By Phillip Silitschanu
There is often confusion around the difference between the Renminbi (RMB) and the Yuan. Basically, the Renminbi is the official currency of the People’s Republic of China ("Renminbi" translates to "people’s currency"), while the Yuan is a unit of that currency. The currency of the United Kingdom would be the most comparable analogy, with "Sterling" being the official currency, and the "Pound" being the nominal unit of currency. Until 2005, the Renminbi had long had its exchange rate pegged to the United States Dollar. This meant that the Chinese government had tightly controlled the supply of the currency, in order to keep its foreign exchange rate very closely aligned to a fixed exchange rate with the United States Dollar. Since 2006, however, the Renminbi has been allowed to float, meaning its value and exchange rate can vary within a relatively narrow band above or below a fixed foreign exchange rate that is determined by referencing a basket of other countries’ currencies. Though some argue the currency has devalued slightly, the Chinese government’s diligence at keeping its exchange rate stable, along with its increased popularity have led to the inclusion of the Renminbi in the International Monetary Fund’s (IMF) 2016 basket of world currencies.
The Renminbi is unique in that there are two fundamental markets where it is traded, and depending which market it is traded in, the currency identifier is different. When the Renminbi is being traded in mainland China, for example in Shanghai, the currency identifier is "CNY" (for Chinese Yuan). When it is traded outside mainland China, for example in Hong Kong, the currency identifier is "CNH." Prior to 2009, the Chinese government had exceedingly strict controls on the export of the Renminbi outside of China, and its use in international transactions was severely curtailed. While transactions between Chinese companies or the Chinese government and foreign companies could occur, payments between entities had to pass through the People’s Bank of China. Chinese companies could not hold foreign currencies, and foreign companies could not hold Chinese Renminbi, with the result being that the People’s Bank of China had a monopoly on all currency exchanges into and out of China. In turn, payments and conversions were being settled at the government controlled currency exchange rate.
In 2009, the Chinese government began an experimental program where some transactions between businesses in the Guangdong and Shanghai provinces and, with other counterparties located in Hong Kong, Macau and a few other select Asian countries were allowed to be settled directly, circumventing the People’s Bank of China. This was slowly expanded in the years following, and today, businesses in all of China’s provinces are able to engage in cross-border transactions. A few countries have also signed agreements with China allowing settlement of currency exchanges with those countries to be settled in Renminbi, without having to first convert the currency to U.S. Dollars. Those countries include Australia, Japan, Russia, Sri Lanka, Thailand and Vietnam.
Liquidity is the lifeblood of any traded security, whether the security is an equity, bond, or currency. With a lack of liquidity, there is a lack of accurate pricing, and executing trades becomes ever more difficult. While the Renminbi’s liquidity has improved as China’s government has relaxed its restrictions on trading of the Renminbi, there is still a long way to go before the Renminbi is a truly global currency. And while there are still tight regulations on the trading of the Renminbi, with complex policies in place, numerous companies turn to the Renminbi in order to conduct their business with companies in China. Despite hurdles, the Renminbi is steadily growing in volume and liquidity, and China’s government is striving to make the Renminbi a truly global currency with a stable exchange rate.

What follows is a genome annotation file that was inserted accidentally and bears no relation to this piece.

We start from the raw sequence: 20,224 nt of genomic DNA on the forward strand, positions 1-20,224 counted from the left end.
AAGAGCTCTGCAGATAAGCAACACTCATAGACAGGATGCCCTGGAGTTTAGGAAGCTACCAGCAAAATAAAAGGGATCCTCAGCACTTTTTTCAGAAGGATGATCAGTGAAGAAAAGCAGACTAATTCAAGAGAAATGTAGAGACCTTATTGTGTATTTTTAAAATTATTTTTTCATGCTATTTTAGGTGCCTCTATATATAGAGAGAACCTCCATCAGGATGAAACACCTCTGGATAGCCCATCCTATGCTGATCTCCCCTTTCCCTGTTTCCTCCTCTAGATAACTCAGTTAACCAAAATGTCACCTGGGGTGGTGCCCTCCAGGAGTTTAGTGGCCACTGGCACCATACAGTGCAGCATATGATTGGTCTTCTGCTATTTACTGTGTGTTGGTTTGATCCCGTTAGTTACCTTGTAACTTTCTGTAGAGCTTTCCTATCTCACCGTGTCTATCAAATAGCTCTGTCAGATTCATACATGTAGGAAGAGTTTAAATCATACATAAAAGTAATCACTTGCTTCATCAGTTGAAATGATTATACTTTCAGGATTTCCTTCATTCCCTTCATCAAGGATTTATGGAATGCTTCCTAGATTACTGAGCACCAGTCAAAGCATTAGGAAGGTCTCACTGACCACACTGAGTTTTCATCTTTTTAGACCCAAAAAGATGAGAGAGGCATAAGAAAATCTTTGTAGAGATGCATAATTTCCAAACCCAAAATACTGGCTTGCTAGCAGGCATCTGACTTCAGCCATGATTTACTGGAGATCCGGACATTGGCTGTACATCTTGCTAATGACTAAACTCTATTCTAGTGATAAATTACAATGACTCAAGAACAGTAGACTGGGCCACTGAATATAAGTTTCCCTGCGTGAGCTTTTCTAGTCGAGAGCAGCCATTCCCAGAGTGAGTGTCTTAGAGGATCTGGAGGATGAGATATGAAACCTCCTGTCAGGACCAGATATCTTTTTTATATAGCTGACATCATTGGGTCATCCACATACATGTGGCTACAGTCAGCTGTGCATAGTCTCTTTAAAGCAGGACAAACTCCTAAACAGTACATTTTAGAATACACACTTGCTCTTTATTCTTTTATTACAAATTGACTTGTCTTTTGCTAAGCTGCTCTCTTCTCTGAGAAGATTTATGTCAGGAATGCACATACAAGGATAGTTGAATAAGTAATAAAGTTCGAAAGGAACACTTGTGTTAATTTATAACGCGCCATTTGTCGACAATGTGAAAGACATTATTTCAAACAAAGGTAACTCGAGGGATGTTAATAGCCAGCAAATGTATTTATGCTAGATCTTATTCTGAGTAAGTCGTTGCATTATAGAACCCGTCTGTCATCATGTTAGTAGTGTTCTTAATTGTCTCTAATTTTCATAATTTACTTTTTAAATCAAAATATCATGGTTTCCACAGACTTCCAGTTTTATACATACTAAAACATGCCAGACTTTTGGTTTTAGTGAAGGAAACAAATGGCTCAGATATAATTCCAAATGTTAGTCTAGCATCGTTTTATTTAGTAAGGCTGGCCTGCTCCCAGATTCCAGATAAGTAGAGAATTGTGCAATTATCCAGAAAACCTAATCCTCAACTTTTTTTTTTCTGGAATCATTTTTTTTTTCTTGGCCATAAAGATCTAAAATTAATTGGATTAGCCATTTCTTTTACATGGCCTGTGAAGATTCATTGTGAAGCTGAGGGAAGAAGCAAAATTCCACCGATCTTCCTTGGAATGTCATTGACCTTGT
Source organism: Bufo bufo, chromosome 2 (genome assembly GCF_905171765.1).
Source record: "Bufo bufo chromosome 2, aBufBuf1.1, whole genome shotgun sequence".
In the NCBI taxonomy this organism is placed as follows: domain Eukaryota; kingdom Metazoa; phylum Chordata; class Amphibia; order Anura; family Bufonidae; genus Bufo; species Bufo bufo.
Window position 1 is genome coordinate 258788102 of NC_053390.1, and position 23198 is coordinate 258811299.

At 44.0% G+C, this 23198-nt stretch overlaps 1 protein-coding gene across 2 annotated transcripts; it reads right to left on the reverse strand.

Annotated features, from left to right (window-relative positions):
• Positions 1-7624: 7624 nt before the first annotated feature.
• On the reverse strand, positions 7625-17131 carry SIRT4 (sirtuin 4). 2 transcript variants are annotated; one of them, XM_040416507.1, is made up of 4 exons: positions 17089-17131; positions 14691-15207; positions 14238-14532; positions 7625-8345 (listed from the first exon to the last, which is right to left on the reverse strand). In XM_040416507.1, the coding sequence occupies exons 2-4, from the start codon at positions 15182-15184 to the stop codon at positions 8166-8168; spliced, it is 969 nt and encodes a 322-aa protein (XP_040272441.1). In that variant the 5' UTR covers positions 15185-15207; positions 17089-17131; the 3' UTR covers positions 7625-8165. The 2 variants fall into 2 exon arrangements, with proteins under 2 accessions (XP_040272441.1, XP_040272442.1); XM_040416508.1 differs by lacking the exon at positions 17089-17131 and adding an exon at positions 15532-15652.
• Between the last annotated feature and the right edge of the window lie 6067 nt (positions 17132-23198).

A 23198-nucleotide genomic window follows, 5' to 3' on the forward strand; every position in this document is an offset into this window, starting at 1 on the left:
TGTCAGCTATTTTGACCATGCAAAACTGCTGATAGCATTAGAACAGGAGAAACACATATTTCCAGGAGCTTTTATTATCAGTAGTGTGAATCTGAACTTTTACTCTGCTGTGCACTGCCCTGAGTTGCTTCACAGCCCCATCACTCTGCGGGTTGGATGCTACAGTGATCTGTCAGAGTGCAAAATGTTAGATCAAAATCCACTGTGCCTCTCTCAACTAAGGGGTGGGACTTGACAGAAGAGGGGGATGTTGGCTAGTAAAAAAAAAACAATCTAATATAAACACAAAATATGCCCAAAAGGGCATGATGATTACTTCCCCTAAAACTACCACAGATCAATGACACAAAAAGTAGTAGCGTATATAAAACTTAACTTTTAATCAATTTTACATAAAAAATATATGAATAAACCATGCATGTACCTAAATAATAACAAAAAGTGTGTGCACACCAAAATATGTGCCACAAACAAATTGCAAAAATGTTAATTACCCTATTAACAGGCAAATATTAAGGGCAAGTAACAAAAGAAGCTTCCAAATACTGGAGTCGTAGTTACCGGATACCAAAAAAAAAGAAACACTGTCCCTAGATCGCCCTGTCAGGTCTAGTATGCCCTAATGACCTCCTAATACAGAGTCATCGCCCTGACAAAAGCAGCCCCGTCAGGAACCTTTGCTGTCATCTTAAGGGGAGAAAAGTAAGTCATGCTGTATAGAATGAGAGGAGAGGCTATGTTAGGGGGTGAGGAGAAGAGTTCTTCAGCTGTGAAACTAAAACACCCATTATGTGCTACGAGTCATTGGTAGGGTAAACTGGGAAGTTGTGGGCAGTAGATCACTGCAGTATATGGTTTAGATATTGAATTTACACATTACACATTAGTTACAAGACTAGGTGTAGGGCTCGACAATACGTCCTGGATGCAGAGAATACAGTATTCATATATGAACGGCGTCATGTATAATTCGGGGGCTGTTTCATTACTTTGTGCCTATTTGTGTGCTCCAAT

Utilizing just one currency, like the Renminbi, to execute foreign transactions with one exchange rate, instead of executing multiple transactions across different currencies and exchange rates, reduces foreign exchange risk by limiting exposure to multiple currencies.
Other advantages also include improving the working relationship with counter-parties in China, by having direct foreign exchange transactions, allowing negotiation of more favorable payment terms, as well as engaging with a greater range of companies in China.
Conducting currency exchange in Renminbi can sometimes be complicated, but the advantages arguably outweigh the risks for most companies.
is the founder of Lightship Strategies Consulting LLC, and CustomWhitePapers.com. Phillip has nearly 20 years as a thought leader and strategy consultant in global capital markets and financial services, and has authored numerous market analysis reports, as well as co-authoring Multi-Manager Funds: Long Only Strategies. He has also been quoted in the U.S. Financial Times, Wall Street Journal, Barron's, BusinessWeek, CNBC, and numerous other publications. Phillip holds a B.S. in finance from Boston University, a J.D. in law from Stetson University College of Law, and an M.B.A. from Babson College.
1. What’s the difference between the renminbi and the yuan? The answer to this and other questions in “Renminbi Internationalization”, Rebecca Campany, Brookings, August 19, 2015. http://www.brookings.edu/blogs/brookings-now/posts/2015/08/renminbi-internationalization.
2. China Expands International Use of the Renminbi, Nina Palmer, China Business Review, November 1, 2010. http://www.chinabusinessreview.com/china-expands-international-use-of-the-renminbi/.
3. The Connecting Dots of China’s Renminbi Strategy: London and Hong Kong, Paola Subacchi and Helena Huang, Chatham House, September 2012. https://www.chathamhouse.org/sites/files/chathamhouse/public/Research/International%20Economics/0912bp_subacchi_huang.pdf.